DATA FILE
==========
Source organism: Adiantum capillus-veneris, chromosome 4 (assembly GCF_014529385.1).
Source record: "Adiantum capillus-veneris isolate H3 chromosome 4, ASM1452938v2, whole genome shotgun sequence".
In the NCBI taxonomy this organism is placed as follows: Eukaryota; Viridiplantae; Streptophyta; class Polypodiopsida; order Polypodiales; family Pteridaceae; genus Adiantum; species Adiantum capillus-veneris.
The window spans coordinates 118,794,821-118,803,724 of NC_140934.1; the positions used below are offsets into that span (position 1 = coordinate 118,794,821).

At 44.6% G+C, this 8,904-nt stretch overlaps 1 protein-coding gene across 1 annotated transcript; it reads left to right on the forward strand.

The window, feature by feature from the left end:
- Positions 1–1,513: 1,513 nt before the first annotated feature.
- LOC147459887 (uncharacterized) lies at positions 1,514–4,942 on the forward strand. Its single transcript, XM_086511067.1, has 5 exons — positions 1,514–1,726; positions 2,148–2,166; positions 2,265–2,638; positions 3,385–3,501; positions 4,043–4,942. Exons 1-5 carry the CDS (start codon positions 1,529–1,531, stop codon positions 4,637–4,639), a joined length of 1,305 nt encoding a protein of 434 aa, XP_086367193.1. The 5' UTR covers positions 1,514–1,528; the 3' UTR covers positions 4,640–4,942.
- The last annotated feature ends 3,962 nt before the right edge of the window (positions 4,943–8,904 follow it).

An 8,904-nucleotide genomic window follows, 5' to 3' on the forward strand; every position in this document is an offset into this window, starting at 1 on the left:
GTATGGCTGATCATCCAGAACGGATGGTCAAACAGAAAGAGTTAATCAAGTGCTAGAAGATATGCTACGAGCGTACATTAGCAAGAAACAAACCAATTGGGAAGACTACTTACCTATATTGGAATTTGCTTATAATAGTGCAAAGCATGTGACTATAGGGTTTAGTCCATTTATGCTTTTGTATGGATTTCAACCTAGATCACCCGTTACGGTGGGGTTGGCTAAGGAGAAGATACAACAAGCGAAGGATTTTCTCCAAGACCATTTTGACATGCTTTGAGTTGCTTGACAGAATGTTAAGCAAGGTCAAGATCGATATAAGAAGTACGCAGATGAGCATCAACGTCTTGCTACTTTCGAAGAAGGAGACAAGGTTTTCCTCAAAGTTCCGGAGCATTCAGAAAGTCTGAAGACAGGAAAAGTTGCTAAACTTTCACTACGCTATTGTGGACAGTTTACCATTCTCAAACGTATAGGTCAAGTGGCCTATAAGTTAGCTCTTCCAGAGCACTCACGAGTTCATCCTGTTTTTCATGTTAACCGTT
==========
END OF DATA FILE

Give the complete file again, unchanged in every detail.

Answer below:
Source organism: Adiantum capillus-veneris, chromosome 4 (assembly GCF_014529385.1).
Source record: "Adiantum capillus-veneris isolate H3 chromosome 4, ASM1452938v2, whole genome shotgun sequence".
In the NCBI taxonomy this organism is placed as follows: Eukaryota; Viridiplantae; Streptophyta; class Polypodiopsida; order Polypodiales; family Pteridaceae; genus Adiantum; species Adiantum capillus-veneris.
The window spans coordinates 118,794,821-118,803,724 of NC_140934.1; the positions used below are offsets into that span (position 1 = coordinate 118,794,821).

At 44.6% G+C, this 8,904-nt stretch overlaps 1 protein-coding gene across 1 annotated transcript; it reads left to right on the forward strand.

The window, feature by feature from the left end:
- Positions 1–1,513: 1,513 nt before the first annotated feature.
- LOC147459887 (uncharacterized) lies at positions 1,514–4,942 on the forward strand. Its single transcript, XM_086511067.1, has 5 exons — positions 1,514–1,726; positions 2,148–2,166; positions 2,265–2,638; positions 3,385–3,501; positions 4,043–4,942. Exons 1-5 carry the CDS (start codon positions 1,529–1,531, stop codon positions 4,637–4,639), a joined length of 1,305 nt encoding a protein of 434 aa, XP_086367193.1. The 5' UTR covers positions 1,514–1,528; the 3' UTR covers positions 4,640–4,942.
- The last annotated feature ends 3,962 nt before the right edge of the window (positions 4,943–8,904 follow it).

An 8,904-nucleotide genomic window follows, 5' to 3' on the forward strand; every position in this document is an offset into this window, starting at 1 on the left:
GTATGGCTGATCATCCAGAACGGATGGTCAAACAGAAAGAGTTAATCAAGTGCTAGAAGATATGCTACGAGCGTACATTAGCAAGAAACAAACCAATTGGGAAGACTACTTACCTATATTGGAATTTGCTTATAATAGTGCAAAGCATGTGACTATAGGGTTTAGTCCATTTATGCTTTTGTATGGATTTCAACCTAGATCACCCGTTACGGTGGGGTTGGCTAAGGAGAAGATACAACAAGCGAAGGATTTTCTCCAAGACCATTTTGACATGCTTTGAGTTGCTTGACAGAATGTTAAGCAAGGTCAAGATCGATATAAGAAGTACGCAGATGAGCATCAACGTCTTGCTACTTTCGAAGAAGGAGACAAGGTTTTCCTCAAAGTTCCGGAGCATTCAGAAAGTCTGAAGACAGGAAAAGTTGCTAAACTTTCACTACGCTATTGTGGACAGTTTACCATTCTCAAACGTATAGGTCAAGTGGCCTATAAGTTAGCTCTTCCAGAGCACTCACGAGTTCATCCTGTTTTTCATGTTAACCGTT